Enough! Time to behave like the governing party we want to be

By Lord Ashcroft

Was last week good for the Conservative Party because it proved that only the Tories were committed to an EU referendum? Or bad, because we seemed obsessed with the subject and excessively fond of arguing amongst ourselves? Either way, we were surely all glad when the weekend arrived. At least, that is, until we woke on Saturday to read of swivel-eyed-loon-gate, the latest in a seemingly unending series of ploys we seem to devise for tripping ourselves over. (more…)

Britons still don’t believe that the Tories are on their side

By Lord Ashcroft

This article was first published in the Financial Times

There is a ritual, and even a specialised vocabulary, for midterm local elections in the UK. In advance, they are always a “crucial test” of the government’s popularity, and the opposition’s ability to turn poll ratings into votes. Next comes expectation management, when incumbent parties brief that they will lose practically all their councillors, and the challengers claim they expect to gain hardly any, in the forlorn hope of bamboozling political reporters.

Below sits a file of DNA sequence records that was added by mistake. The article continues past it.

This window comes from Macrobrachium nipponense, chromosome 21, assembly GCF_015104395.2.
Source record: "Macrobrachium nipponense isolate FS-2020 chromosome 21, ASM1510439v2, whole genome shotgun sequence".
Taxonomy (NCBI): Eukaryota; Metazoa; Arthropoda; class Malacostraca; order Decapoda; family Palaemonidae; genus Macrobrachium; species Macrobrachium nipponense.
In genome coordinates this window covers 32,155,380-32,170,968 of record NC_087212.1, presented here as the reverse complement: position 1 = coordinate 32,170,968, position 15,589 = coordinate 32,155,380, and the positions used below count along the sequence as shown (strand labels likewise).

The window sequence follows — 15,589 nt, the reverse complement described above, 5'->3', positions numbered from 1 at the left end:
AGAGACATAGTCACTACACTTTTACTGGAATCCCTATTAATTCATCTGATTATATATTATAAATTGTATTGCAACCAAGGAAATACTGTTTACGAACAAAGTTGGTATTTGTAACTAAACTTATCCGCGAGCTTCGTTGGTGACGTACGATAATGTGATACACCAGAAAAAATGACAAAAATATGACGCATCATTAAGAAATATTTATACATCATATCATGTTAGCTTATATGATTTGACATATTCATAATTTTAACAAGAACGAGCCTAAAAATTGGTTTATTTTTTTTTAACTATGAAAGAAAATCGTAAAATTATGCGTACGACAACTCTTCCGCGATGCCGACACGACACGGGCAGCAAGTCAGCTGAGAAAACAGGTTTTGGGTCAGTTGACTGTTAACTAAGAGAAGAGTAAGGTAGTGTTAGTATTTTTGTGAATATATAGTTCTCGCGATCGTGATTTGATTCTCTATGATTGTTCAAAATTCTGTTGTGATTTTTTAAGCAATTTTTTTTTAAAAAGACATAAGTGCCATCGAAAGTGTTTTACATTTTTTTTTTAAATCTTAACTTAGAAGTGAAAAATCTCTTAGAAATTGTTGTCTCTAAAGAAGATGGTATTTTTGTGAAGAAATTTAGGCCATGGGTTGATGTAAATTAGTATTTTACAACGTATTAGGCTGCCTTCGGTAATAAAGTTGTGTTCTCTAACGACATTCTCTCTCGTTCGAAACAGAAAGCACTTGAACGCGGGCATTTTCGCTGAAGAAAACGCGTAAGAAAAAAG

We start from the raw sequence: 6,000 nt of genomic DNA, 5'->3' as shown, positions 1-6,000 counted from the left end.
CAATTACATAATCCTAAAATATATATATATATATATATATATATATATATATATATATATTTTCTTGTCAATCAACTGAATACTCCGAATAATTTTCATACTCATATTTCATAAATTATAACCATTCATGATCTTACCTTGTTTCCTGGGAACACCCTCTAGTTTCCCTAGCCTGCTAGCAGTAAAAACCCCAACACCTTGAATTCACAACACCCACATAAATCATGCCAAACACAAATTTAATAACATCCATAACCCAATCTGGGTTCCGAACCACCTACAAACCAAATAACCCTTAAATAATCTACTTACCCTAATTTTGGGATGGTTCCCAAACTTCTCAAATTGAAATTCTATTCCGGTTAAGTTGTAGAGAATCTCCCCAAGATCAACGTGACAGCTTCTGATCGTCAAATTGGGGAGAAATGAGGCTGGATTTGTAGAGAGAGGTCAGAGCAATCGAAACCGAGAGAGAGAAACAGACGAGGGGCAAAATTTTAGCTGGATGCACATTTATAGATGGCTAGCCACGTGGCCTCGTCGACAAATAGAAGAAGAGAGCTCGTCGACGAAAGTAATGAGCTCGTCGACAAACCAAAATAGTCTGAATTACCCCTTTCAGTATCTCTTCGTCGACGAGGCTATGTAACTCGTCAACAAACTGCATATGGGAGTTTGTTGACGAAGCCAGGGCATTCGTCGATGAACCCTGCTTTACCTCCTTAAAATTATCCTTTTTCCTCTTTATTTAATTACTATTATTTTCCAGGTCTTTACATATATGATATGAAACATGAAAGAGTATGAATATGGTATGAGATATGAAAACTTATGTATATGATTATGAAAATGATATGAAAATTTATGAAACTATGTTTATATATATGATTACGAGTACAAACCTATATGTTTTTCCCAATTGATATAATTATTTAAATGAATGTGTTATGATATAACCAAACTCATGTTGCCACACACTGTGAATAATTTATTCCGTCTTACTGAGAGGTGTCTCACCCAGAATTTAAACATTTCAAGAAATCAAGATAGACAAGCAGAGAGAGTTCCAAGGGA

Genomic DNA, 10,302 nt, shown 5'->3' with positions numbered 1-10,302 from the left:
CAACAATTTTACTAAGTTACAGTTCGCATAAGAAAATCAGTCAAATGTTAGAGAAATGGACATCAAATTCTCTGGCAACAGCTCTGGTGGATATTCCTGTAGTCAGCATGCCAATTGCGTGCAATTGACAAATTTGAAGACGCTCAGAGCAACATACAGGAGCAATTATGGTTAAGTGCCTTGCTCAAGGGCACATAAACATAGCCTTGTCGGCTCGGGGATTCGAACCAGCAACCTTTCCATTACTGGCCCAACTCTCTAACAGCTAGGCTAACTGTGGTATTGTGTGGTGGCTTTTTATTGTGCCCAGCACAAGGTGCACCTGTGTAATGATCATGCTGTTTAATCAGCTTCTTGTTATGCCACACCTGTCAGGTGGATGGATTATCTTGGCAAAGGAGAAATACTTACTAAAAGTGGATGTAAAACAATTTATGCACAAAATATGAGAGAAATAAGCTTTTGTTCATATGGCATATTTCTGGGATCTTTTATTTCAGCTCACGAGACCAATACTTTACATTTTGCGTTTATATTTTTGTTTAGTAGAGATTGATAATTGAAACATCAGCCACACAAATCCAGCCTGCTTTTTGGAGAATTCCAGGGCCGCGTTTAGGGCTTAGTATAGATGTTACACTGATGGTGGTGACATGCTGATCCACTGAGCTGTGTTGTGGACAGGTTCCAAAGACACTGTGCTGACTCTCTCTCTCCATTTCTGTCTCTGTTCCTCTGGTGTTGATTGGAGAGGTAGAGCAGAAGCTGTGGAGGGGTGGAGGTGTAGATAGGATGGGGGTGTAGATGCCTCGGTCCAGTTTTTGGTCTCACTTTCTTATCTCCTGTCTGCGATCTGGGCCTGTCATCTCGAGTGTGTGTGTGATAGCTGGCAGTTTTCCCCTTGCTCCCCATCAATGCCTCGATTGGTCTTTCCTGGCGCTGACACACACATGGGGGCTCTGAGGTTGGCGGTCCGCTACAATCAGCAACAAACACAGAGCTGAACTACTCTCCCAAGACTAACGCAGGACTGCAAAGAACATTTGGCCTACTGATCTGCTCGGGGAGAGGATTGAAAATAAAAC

1992. The last elected Conservative government

By Lord Ashcroft

The past week has been one of great loss for Britain. It has also contained an anniversary which has, not surprisingly, gone unremarked: it is now 21 years since the Conservative Party last won a general election with an overall majority.

Some will recall 9 April 1992 more clearly than most – not least the man who then headed the Conservative Research Department’s Political Section. Can that 25 year-old aide to John Major have imagined that despite its fourth consecutive victory and 14 million votes (a total which remains a record), his party’s standing with the public would be reversed within a year – and that the next Conservative Prime Minister to enter Number 10 would be him?